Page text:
Loading next page...
 
/lp/duke-university-press/thinking-about-harmony-historical-perspectives-on-analysis-JLO3Szrf70
Publisher
Duke University Press
Copyright
Copyright © Duke Univ Press
ISSN
0022-2909
eISSN
1941-7497
DOI
10.1215/00222909-1650433
Publisher site
See Article on Publisher Site

Abstract

Journal of Music Theory 56:2,Fall2012 DOI10.1215/00222909-1650433 ©2012byYaleUniversity theory and musicology at the graduate level and beyond" (ix) seems apt. readsimplyasahistoryofharmonicanalysisintheeighteenthandnineteenth centuries,Thinking about Harmony offersasurveyofconsiderablebreadthand interest.Inthecourseofhispresentation,whichproceedsthroughaseriesof well-orderedtopics(tobediscussedbelow),ratherthanchronologicallyorby author,Damschroderreferencesthewritingsofninety-fivetheoristsofvariousnationalbackgrounds,rangingfromworksbywell-knownauthorssuch asJean-Philipperameau,JohannKirnberger,SimonSechter,GeorgJoseph Vogler,GottfriedWeber,andMoritzHauptmann,toworksoffortyauthors whodidnotmeritentriesinDamschroderandWilliam's1990bibliography, Music Theory from Zarlino to Schenker,andinmanycaseshavereceivedlittleto noattentionelsewhere.(Damschrodersuppliesabriefbiographicalsketchfor eachauthorcited,alongwithbibliographicinformationfortheirtreatise[s], inthesection"BiographiesofMusicTheorists"[244­86].Theseparationof thisprimarybibliographicmaterialfromthebibliographyofsecondaryliteraturebysomethirty-fivepagesof"notesandreferences"isminorannoyance.)MostofDamschroder'scitationsoflesser-knowntheoristsandworks aremadeinpassingandstemfromhisinterestintracingthedissemination andmodificationofideasfoundinmorefamiliartreatises.Severallesserknown theorists--John Frederick Lampe (c. 1703­51), Daniel Jelensperger (1797­1831),andJohannGottliebPortmann(1739­98)--doreceiveconsiderable attention, however, far more than found in other standard sources. Damschroder'spresentationdoeshavehistoricallimits,ofcourse:heexplicitly excludes Hugo riemann, Heinrich Schenker, and Arnold Schoenberg, notingthat"myprincipalinterestisinassayingwhattheanalyticallandscape was like before those well-studied giants emerged" (vii), and his focus on analyticaltheoryleadstotheexclusionofalldiscussionofmorespeculative, dualist approaches that emerged beginning at midcentury, initially in the worksofHauptmann,andlaterinthoseofArthurvonOettingen,riemann, andothers.InadditiontothepairingwithLester'sCompositional Theory in the Eighteenth Century mentionedabove(apairingthatentailssomeoverlap), Thinking about Harmony would complement Ian Bent's Music Analysis in the Nineteenth Century(1994,2005),whichincludesrelativelylittlediscussionof harmonictheory. Thinking about Harmony isameticulouslyorganizedwork.Atthelevelof chapters,Damschroderleadshisreaderthroughanexaminationofhistoricalresponsestoaseriesofincreasinglysophisticatedanalyticalchallenges: chordidentificationwithinakey(chapter1),identificationofharmonicstructuresversuschordalembellishments(chapter2),recognitionofthenatureof parallelandsequentialprogressions(chapter3),theestablishmentofguidelines for harmonic progression (chapter 4), the definition of relationships basedonchordalhierarchy(chapter5),recognitionofthelimitsofkeysand themechanismsofmodulationtocloselyrelatedkeys(chapter6),andfinally, reviews Engebretsen on Damschroder considerationoftherelationshipbetweenkeycontextandchromaticchords, bothdiminished/augmented(chapter7)andmajor/minor(chapter8). Thefocusonasingle,relativelywell-circumscribedtopicwithineach chapter facilitates comparison of analytical strategies, for as Damschroder stresses, there was by no means a single, unified nineteenth-century analyticalpractice.rather,themultiplicityofapproachesandtheirpotentialto generatecompeting,ifnotconflicting,interpretationsarecastasoneaspect of the potentially "more vibrant" engagement with music of the era to be explored.Thesequencingoftopicsacrossthechaptersalsosupportsa"spiral"approach,inwhichthenarrativereturnsagainandagaintoacoregroup oftheorists,andinsomecaseseventoahandfulofwell-chosenexamples. Oneoddinconsistencyfoundbetweenandevenwithinchaptersconcernsthe functionoftheshadedtextboxesattheendofsections,whicharereminiscentofthesummarysectionspopularinundergraduateharmonybooksbut onlysometimessetoffsummaryorevaluativetextwhileatothertimesemphasizetransitionalmaterialorevennarrativeasides. Individual chapters follow a nearly identical organizational scheme: Onceanissueorcomplexofrelatedissueshasbeenidentified,treatisesare minedforrelevantprescriptive(compositional,regulative)anddescriptive (analytical)content.Competingapproachesarepresentedwithsupportof numerous musical examples, many drawn from the primary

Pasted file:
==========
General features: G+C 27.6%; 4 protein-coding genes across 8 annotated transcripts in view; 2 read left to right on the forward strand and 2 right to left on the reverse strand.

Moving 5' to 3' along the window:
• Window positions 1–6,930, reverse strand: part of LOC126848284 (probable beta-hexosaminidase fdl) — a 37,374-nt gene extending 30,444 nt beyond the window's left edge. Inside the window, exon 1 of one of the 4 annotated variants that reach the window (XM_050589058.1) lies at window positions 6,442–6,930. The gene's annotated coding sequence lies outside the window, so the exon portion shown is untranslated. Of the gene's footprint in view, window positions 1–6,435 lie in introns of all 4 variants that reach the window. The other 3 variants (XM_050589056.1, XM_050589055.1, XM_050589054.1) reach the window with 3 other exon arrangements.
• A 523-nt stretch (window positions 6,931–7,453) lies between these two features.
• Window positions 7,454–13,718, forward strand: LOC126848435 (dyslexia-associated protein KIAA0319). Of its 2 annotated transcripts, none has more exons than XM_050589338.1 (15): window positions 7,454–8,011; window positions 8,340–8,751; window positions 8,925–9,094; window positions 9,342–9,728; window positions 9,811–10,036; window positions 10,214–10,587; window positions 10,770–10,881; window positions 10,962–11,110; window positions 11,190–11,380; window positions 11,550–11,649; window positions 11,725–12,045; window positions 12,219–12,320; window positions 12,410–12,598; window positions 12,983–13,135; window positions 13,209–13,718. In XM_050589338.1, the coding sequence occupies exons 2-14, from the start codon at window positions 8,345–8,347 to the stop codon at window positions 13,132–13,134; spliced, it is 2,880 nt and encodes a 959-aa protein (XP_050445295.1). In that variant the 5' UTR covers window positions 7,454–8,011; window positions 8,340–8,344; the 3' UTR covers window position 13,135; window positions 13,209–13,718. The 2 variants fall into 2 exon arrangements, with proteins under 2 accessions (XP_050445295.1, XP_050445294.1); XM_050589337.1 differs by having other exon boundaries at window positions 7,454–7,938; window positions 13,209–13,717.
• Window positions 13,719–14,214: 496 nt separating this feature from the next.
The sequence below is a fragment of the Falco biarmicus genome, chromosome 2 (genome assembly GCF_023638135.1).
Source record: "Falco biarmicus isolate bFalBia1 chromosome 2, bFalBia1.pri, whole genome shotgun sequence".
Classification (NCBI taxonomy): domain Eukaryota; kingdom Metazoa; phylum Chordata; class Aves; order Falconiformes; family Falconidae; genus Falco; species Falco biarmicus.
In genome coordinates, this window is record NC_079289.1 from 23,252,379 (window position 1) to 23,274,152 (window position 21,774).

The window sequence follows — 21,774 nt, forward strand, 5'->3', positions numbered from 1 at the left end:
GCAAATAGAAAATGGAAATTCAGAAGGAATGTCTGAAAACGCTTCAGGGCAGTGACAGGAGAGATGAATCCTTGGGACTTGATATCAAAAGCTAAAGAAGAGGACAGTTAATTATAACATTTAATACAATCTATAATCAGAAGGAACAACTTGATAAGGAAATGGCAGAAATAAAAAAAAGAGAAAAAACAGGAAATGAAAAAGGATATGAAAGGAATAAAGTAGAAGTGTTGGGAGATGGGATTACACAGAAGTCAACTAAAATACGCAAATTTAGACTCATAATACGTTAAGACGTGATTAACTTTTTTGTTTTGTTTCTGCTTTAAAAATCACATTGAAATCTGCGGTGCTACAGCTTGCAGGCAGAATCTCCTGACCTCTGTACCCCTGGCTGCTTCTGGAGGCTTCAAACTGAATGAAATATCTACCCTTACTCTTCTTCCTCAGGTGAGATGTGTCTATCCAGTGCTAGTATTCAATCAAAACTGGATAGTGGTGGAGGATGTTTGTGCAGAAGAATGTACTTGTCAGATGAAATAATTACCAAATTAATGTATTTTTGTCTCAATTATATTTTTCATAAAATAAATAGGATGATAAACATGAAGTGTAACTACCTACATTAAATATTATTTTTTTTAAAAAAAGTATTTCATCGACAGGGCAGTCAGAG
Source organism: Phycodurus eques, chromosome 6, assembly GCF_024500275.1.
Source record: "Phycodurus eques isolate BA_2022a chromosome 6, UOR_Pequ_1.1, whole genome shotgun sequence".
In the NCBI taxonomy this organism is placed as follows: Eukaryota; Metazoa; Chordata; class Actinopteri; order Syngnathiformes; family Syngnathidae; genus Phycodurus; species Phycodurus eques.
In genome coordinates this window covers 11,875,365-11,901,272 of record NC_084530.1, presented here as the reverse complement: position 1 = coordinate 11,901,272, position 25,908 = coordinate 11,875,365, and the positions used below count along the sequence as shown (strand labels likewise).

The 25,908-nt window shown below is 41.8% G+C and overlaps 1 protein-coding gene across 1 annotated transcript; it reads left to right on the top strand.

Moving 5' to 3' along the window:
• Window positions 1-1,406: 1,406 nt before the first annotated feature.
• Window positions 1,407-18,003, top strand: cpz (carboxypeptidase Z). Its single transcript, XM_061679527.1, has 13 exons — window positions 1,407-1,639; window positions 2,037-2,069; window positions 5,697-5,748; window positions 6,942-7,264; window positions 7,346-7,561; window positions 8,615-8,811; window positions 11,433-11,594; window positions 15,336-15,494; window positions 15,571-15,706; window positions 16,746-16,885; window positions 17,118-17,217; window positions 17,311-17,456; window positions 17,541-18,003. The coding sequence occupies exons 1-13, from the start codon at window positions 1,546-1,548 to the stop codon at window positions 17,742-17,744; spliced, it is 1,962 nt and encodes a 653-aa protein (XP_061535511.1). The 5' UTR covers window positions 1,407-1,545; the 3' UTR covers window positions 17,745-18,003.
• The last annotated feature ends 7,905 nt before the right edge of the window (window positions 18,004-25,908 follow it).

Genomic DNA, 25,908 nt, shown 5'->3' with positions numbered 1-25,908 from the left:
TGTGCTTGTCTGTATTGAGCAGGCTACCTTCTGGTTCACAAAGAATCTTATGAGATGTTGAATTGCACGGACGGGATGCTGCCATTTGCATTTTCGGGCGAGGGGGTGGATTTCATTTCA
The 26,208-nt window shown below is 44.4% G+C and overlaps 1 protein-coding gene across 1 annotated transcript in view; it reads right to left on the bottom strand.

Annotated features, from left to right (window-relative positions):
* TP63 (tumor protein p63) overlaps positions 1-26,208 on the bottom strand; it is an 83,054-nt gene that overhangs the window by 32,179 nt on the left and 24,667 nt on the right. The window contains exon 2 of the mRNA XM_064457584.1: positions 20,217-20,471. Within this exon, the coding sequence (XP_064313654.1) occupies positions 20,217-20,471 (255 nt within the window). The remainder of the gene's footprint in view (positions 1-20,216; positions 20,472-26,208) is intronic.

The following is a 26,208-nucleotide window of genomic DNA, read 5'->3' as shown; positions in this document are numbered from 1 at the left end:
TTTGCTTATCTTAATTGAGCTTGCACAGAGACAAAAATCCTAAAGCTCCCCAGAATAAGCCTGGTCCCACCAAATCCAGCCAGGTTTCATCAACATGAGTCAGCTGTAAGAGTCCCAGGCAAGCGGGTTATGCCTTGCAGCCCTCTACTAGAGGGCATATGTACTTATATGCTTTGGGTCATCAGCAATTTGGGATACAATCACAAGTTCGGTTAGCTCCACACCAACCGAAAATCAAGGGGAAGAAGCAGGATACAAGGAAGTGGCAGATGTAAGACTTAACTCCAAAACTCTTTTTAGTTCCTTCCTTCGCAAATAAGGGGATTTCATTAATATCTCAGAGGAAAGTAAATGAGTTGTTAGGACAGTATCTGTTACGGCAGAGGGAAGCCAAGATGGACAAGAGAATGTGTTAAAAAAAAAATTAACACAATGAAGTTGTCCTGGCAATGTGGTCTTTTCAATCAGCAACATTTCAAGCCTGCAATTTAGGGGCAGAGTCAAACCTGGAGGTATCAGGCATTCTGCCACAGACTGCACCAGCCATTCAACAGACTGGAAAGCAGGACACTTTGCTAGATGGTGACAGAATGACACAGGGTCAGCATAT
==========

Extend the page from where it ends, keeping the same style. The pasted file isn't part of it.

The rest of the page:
Journal

Journal of Music TheoryDuke University Press

Published: Sep 21, 2012

There are no references for this article.